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N2 - OBJECTIVES: Reports of the test accuracy of the urinalysis for diagnosing urinary tract infections (UTIs) in young febrile infants have been variable. We evaluated the test characteristics of the urinalysis for diagnosing UTIs, with and without associated bacteremia, in young febrile infants. METHODS: We performed a planned secondary analysis of data from a prospective study of febrile infants .60 days old at 26 emergency departments in the Pediatric Emergency Care Applied Research Network. We evaluated the test characteristics of the urinalysis for diagnosing UTIs, with and without associated bacteremia, by using 2 definitions of UTI: growth of .50 000 or .10 000 colony-forming units (CFUs) per mL of a uropathogen. We defined a positive urinalysis by the presence of any leukocyte esterase, nitrite, or pyuria (>5 white blood cells per high-power field). RESULTS: Of 4147 infants analyzed, 289 (7.0%) had UTIs with colony counts .50 000 CFUs/mL, including 27 (9.3%) with bacteremia. For these UTIs, a positive urinalysis exhibited sensitivities of 0.94 (95% confidence interval [CI]: 0.91.0.97), regardless of bacteremia; 1.00 (95% CI: 0.87.1.00) with bacteremia; and 0.94 (95% CI: 0.90.0.96) without bacteremia. Specificity was 0.91 (95% CI: 0.90.0.91) in all groups. For UTIs with colony counts .10 000 CFUs/mL, the sensitivity of the urinalysis was 0.87 (95% CI: 0.83.0.90), and specificity was 0.91 (95% CI: 0.90.0.92). CONCLUSIONS: The urinalysis is highly sensitive and specific for diagnosing UTIs, especially with ≥50 000 CFUs/mL, in febrile infants ≤60 days old, and particularly for UTIs with associated bacteremia.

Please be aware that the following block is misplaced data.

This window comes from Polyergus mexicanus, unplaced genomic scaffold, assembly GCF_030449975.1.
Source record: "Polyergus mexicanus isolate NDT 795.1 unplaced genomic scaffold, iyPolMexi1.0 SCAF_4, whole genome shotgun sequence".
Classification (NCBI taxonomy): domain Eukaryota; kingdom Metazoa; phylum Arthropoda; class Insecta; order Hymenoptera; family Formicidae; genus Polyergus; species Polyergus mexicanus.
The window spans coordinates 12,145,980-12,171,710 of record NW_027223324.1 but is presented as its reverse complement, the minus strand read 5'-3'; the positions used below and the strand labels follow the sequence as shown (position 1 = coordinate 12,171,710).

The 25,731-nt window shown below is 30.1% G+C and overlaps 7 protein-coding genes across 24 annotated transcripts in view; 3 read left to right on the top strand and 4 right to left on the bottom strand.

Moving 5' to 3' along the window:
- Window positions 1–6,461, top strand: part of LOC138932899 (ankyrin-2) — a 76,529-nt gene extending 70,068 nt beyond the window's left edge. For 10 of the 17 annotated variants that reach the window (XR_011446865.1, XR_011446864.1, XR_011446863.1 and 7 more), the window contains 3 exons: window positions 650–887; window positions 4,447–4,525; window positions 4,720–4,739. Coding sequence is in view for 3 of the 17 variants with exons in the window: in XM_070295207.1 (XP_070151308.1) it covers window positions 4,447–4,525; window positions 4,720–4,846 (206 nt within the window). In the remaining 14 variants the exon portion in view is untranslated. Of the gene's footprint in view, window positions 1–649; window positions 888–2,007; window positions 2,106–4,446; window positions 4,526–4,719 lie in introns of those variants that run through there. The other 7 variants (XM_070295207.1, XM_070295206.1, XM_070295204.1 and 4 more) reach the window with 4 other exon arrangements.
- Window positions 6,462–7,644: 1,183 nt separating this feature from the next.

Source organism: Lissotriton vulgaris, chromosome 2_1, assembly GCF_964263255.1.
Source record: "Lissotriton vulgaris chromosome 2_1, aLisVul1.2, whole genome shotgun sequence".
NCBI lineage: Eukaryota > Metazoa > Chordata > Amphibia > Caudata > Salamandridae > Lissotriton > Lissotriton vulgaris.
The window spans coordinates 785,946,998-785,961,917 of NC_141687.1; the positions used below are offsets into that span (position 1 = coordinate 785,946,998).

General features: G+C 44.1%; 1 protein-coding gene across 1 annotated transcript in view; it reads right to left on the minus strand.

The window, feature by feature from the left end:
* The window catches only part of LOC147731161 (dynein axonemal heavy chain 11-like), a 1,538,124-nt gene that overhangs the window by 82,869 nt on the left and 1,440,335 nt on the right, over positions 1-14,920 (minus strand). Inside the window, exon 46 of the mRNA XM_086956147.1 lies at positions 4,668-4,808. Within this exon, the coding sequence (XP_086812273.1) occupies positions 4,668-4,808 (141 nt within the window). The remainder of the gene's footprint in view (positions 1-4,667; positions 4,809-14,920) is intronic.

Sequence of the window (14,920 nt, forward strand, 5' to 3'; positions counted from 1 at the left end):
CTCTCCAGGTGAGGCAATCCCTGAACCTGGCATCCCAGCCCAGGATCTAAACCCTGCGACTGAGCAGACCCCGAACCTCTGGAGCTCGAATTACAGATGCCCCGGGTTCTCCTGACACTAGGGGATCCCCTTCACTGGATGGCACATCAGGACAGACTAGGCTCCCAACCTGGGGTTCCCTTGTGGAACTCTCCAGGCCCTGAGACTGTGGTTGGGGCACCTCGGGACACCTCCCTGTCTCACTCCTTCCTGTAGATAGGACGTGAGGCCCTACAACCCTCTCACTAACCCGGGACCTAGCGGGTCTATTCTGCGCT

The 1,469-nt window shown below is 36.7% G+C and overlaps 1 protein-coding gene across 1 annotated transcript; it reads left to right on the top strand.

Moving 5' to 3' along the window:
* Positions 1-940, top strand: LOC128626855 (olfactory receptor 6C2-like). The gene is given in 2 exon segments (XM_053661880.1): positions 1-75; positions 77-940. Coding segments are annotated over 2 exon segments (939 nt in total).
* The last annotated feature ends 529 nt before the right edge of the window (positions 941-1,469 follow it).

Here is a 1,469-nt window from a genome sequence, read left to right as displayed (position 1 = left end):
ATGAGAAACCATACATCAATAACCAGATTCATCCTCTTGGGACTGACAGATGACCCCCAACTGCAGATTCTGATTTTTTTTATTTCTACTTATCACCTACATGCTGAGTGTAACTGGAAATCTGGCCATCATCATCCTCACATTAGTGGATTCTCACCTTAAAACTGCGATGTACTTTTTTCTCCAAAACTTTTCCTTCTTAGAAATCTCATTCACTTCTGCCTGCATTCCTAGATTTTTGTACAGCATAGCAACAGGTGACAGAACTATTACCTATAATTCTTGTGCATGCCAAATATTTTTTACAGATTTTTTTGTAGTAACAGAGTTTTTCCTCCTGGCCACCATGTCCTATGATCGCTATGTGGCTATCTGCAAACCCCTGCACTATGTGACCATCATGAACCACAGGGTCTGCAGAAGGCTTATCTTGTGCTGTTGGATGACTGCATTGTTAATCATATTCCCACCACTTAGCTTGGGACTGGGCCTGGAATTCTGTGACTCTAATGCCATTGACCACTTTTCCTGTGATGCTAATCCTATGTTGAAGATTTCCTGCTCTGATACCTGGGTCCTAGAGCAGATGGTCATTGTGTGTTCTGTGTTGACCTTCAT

AB - OBJECTIVES: Reports of the test accuracy of the urinalysis for diagnosing urinary tract infections (UTIs) in young febrile infants have been variable. We evaluated the test characteristics of the urinalysis for diagnosing UTIs, with and without associated bacteremia, in young febrile infants. METHODS: We performed a planned secondary analysis of data from a prospective study of febrile infants .60 days old at 26 emergency departments in the Pediatric Emergency Care Applied Research Network. We evaluated the test characteristics of the urinalysis for diagnosing UTIs, with and without associated bacteremia, by using 2 definitions of UTI: growth of .50 000 or .10 000 colony-forming units (CFUs) per mL of a uropathogen. We defined a positive urinalysis by the presence of any leukocyte esterase, nitrite, or pyuria (>5 white blood cells per high-power field). RESULTS: Of 4147 infants analyzed, 289 (7.0%) had UTIs with colony counts .50 000 CFUs/mL, including 27 (9.3%) with bacteremia. For these UTIs, a positive urinalysis exhibited sensitivities of 0.94 (95% confidence interval [CI]: 0.91.0.97), regardless of bacteremia; 1.00 (95% CI: 0.87.1.00) with bacteremia; and 0.94 (95% CI: 0.90.0.96) without bacteremia. Specificity was 0.91 (95% CI: 0.90.0.91) in all groups. For UTIs with colony counts .10 000 CFUs/mL, the sensitivity of the urinalysis was 0.87 (95% CI: 0.83.0.90), and specificity was 0.91 (95% CI: 0.90.0.92). CONCLUSIONS: The urinalysis is highly sensitive and specific for diagnosing UTIs, especially with ≥50 000 CFUs/mL, in febrile infants ≤60 days old, and particularly for UTIs with associated bacteremia.